In March of last year, I took a chance by watching a film I knew nothing about, based on a passionate post written by cinephile par excellence and friend Glenn Kenny. The film had the bizarre title of Khrustalyov, My Car! And I knew more or less nothing going in besides some plot revolving the night in which Josef Stalin died. Emerging two hours later, I still had no idea what I watched, but I knew the cinematic voice I had just seen was an authorial presence that didn’t just hold my hand, but shoved me in front of him while wearing a blindfold. I was barely able to process the images I had watched, but felt rapturously connected to them.
In film history, German has always played a second fiddle to Andrei Tarkovsky in the way Mizoguchi has played fiddle to Ozu, though even Mizoguchi is a better known quantity in comparison. His films are impossibly notorious to track down. Not on DVD in either the States or Europe. Torrents and YouTube streams are sparse.
But they are works of visceral cinema, exploring Soviet history from a Soviet perspective. This makes them feel inaccessible in a way to the Western viewer, but it is in that inaccessibility that I found myself in a trance by his absurdist dark humor, expressionist cinematography, and intensely swerving tracking shots. There are cultural clues throughout, one that I missed when I watched his films, and will continue to miss throughout my life. Tarkovsky’s films are universal—I dare a viewer to feel nothing as the bell rings out at the end of Andrei Rublev. German’s films are specific, built on a nation’s history of contradictions. But one doesn’t need to have lived Soviet history to feel the pains of those who did. I think of the pain in the protagonist’s face in Trial on the Road as he realizes the suicide mission he must commit. I see the pain in the young boy of My Frined Ivan Lapshin seeing what is happening in his society. And I see it in the utter confusion of the Doctor General of Khrustalyov, realizing how little power he has. The pain is not one for myself but of another, an entire country that is both distant and alien, yet all too human. In Tarkovsky, you see your own struggles. In German, you see that of another.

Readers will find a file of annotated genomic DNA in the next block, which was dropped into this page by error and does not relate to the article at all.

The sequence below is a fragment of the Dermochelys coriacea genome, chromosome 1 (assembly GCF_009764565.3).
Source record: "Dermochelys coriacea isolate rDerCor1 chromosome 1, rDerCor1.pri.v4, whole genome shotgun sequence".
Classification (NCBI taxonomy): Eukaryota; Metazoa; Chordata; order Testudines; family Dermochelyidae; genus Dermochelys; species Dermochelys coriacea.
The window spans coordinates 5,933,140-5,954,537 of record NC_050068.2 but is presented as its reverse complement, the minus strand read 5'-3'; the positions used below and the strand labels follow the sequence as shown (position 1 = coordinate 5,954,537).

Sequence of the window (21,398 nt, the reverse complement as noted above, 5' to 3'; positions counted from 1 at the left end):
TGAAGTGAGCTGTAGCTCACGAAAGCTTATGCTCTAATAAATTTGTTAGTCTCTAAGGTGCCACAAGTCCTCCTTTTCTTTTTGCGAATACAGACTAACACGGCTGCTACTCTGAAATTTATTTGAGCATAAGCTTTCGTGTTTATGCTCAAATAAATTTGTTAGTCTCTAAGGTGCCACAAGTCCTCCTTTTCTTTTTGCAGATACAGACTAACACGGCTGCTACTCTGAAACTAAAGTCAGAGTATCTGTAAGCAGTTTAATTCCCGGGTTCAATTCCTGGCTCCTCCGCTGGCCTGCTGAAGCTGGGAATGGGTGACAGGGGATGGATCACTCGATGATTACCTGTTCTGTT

I’m no expert on German, but when I learned he passed away in Russia yesterday, I felt a real loss in a way no director had made me feel. Perhaps because German’s films remain an unknown quantity-a sect of cinephilia still only left to those lucky enough to have taken a chance. My hope is that this feeling won’t remain.
Since I think an appreciation of Aleksei German's cinema does not necessarily require an understanding of language, watch My Friend Ivan Lapshin on YouTube.
Ante Dolan's fantastic piece from Film Comment from the German series I attended.
For years, German struggled to finish a science fiction film called Hard To Be A God. His son, an accomplished filmmaker himself, may try and finish it. A six minute collection of clips is here.
Gina Telaroli posted an amazing clip from Twenty Days Without War.
Kevin B. Lee's round up of various writings on Ivan Lapshin from his Shooting Down Pictures project.
David Hudson has an extraordinary amount of links as usual at Keyframe Daily.